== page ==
For President Bush, the Reservoir of Goodwill Is Bone-Dry

by Stuart Rothenberg October 1, 2007 · 12:05 AM EDT

About six weeks ago, an influential Capitol Hill Democrat told me he suspected that both Democrats in Congress and the White House were itching for a fight and, he said, if there was one in the fall, he certainly wanted it to be about the “kids’ health,” not about appropriations bills.

It now looks as if that Democrat will get his wish, as the White House digs in and President Bush readies his veto of Congress’ expansion of the State Children’s Health Insurance Program.

Most observers, including practically all Democrats and most in the national media, figure that there is never any political benefit in voting against or vetoing legislation and additional spending on “kids’ health.”

That’s not entirely true. Any issue can be redefined to make it less appealing to voters at large.

When, during his first term, President Bill Clinton initially proposed a major health care overhaul, some wondered how Republicans could oppose it without looking as if they were against lower health care costs for consumers. But opponents of the Clinton proposal won by defining it as bureaucratic, unwieldy and interfering with patients’ choice.

The defeat of the Clinton plan was a stunning political victory for Republicans — a victory they would use to help build a Republican electoral wave in less than two years.

The problem now for opponents of SCHIP legislation is that the single most visible and identifiable person standing in the way of the House-Senate conference compromise is Bush.

The current Bush is very different from the one who, during a Nov. 4, 2004, news conference, responded to a question about his agenda for a second term by saying: “I earned capital in the campaign, political capital, and now I intend to spend it.”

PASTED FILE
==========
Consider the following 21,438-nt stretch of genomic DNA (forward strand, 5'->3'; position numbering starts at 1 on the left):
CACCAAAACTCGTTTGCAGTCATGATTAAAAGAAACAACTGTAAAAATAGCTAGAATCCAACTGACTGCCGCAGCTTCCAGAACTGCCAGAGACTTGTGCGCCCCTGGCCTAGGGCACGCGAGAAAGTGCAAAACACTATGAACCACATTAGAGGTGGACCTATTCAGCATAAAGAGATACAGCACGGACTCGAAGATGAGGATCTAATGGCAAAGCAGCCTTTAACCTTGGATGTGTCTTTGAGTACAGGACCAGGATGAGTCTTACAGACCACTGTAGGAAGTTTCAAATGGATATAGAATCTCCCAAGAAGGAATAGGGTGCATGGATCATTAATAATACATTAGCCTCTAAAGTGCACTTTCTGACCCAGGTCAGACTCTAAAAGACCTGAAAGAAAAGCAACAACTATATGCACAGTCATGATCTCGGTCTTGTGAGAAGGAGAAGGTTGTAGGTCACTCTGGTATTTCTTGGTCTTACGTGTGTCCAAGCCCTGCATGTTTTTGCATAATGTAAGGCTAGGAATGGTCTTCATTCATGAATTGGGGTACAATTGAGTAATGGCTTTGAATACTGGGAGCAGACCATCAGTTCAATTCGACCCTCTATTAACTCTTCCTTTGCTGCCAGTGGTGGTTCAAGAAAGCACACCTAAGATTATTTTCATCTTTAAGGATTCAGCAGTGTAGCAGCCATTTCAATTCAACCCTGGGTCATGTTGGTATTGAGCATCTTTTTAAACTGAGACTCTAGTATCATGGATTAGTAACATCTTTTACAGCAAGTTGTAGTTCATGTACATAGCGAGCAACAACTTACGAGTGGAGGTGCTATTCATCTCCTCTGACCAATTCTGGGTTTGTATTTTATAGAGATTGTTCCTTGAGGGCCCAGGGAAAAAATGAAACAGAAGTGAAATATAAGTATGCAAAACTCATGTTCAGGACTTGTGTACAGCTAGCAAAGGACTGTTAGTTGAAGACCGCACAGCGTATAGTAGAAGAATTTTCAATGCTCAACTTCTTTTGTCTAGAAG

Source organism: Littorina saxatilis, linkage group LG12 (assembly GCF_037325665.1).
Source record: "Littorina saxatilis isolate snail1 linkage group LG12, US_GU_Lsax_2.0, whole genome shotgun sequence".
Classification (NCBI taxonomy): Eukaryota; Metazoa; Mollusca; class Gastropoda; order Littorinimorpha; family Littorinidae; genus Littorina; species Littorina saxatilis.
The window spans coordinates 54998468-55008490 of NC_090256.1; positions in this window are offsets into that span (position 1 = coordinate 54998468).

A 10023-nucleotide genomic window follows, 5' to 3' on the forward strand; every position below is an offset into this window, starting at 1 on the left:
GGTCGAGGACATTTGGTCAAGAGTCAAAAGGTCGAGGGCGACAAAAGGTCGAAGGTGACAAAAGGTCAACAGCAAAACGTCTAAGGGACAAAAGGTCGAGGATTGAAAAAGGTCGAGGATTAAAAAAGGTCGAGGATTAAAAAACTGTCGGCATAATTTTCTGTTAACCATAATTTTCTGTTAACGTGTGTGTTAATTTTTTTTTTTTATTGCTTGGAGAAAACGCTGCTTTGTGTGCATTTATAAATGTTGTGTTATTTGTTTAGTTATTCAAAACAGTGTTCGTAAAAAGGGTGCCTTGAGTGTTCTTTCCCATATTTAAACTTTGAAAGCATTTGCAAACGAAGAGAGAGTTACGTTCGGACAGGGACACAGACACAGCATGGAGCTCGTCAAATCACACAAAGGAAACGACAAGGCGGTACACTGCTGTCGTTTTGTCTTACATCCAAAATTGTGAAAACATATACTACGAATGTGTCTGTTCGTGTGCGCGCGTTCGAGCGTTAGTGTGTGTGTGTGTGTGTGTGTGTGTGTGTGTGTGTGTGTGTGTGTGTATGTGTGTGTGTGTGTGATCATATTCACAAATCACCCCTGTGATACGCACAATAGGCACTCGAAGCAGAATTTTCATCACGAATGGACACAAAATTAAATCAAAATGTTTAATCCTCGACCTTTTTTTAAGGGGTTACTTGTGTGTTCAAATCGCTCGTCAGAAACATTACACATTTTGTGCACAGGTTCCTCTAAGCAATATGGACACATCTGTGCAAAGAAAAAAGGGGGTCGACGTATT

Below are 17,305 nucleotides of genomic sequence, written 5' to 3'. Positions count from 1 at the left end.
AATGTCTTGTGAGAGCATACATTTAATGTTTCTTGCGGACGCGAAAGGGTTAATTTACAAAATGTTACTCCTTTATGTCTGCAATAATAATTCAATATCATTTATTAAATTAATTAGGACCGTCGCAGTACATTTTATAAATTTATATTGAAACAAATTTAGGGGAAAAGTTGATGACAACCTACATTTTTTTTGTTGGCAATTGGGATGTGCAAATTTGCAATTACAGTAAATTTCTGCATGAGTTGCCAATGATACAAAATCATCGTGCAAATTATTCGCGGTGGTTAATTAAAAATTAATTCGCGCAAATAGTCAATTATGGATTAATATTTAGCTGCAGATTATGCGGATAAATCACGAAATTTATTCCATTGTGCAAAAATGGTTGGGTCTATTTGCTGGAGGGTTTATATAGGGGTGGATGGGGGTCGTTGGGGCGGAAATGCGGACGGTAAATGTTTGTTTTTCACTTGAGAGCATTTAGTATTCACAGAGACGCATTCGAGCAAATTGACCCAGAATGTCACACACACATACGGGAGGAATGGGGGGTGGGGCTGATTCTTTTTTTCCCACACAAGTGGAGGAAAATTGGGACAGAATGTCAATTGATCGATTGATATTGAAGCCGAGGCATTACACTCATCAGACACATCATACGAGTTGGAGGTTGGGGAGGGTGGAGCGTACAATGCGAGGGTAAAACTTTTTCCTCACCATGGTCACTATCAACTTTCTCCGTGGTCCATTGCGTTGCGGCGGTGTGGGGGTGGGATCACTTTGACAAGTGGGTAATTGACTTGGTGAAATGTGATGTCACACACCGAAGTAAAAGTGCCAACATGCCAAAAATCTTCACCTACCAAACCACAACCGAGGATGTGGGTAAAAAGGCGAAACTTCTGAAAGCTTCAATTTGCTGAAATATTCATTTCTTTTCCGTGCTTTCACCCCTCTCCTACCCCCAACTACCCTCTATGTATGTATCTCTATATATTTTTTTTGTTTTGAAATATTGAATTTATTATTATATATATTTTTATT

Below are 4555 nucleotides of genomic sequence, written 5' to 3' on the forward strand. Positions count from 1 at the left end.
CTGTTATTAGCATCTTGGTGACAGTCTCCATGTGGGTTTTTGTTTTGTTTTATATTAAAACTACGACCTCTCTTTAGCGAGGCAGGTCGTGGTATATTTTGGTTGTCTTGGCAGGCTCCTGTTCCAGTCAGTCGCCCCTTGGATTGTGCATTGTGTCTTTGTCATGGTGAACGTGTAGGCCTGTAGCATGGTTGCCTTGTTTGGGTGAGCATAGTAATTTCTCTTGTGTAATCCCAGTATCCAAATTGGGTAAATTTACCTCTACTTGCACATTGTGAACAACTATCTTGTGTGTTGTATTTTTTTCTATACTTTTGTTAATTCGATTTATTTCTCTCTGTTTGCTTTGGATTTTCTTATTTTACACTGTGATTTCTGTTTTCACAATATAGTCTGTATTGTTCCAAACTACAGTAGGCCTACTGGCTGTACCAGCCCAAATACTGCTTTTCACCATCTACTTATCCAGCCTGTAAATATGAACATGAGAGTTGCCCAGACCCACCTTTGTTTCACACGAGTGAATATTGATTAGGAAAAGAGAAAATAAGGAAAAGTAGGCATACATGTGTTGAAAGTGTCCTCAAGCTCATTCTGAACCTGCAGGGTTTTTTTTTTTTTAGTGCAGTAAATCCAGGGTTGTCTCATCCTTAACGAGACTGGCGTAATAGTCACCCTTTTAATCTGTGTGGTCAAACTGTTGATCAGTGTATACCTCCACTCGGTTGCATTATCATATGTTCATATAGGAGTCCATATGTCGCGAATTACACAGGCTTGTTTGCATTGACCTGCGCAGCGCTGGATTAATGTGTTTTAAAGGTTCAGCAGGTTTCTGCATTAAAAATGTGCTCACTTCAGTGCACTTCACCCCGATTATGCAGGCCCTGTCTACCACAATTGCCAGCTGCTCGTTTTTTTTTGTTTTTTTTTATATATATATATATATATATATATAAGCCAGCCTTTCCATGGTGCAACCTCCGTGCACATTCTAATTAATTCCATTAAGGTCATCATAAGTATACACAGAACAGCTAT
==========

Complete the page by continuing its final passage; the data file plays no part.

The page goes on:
Less than three years after that news conference, the president has no political capital left, no reservoir of goodwill either on Capitol Hill or in the country at large with which to rally opposition to the measure. His political capital has morphed into political baggage.

The president’s job-approval ratings have been abysmal for months, and Americans are critical of his job performance across the board, not just when it comes to Iraq.

Democrats have no reason whatsoever to be deferential to him, and voters are not likely to give him the benefit of the doubt during a political debate filled with charges and countercharges, particularly when he is on one side and a bipartisan coalition of Members of Congress is on the other.

Conservative Peter Ferrara wrote recently in National Review Online that the SCHIP program, “supposedly to help poor children,” would in fact “finance subsidies to families earning as much as $82,000 a year.” He then echoed the Bush message that the “massive SCHIP expansion mostly involves a takeover of private insurance coverage.”

Other Republicans, including Texas Rep. Joe Barton and Georgia Rep. Nathan Deal, have complained that the proposal will mean higher taxes and a new burden for taxpayers. Whether they are correct almost doesn’t matter right now.

The bill’s GOP co-sponsor, Iowa Sen. Chuck Grassley, has debunked the assertion that states could unilaterally set their income limits as high as $82,000, and 18 Republicans supported the bill that passed the Senate in early August, including Sens. Orrin Hatch (Utah), Pat Roberts (Kan.), Lamar Alexander (Tenn.), Pete Domenici (N.M.), Kit Bond (Mo.) and Dick Lugar (Ind.).

Individuals can decide for themselves whether the final bill deserves passage, but one thing is crystal clear: The combination of considerable Republican support for the proposal combined with the president’s and the Republican Party’s weak standing means that opponents of reauthorization of SCHIP are shooting themselves in the foot.

Republicans, of course, are correct to want to get back to criticizing Democrats for too much spending and too many new or expanded government programs, and they already have started that drumbeat. But they won’t be very effective in doing so until more time passes since they did their own spending, and until they have regained some of their credibility as a party. It’s quite likely that Republicans won’t make much headway with their argument until a new president is elected.

So the GOP is stuck on SCHIP where it has been on so many issues over the past few years — divided, with a politically crippled president and, now, defending a position of political weakness. No wonder Democrats are gloating.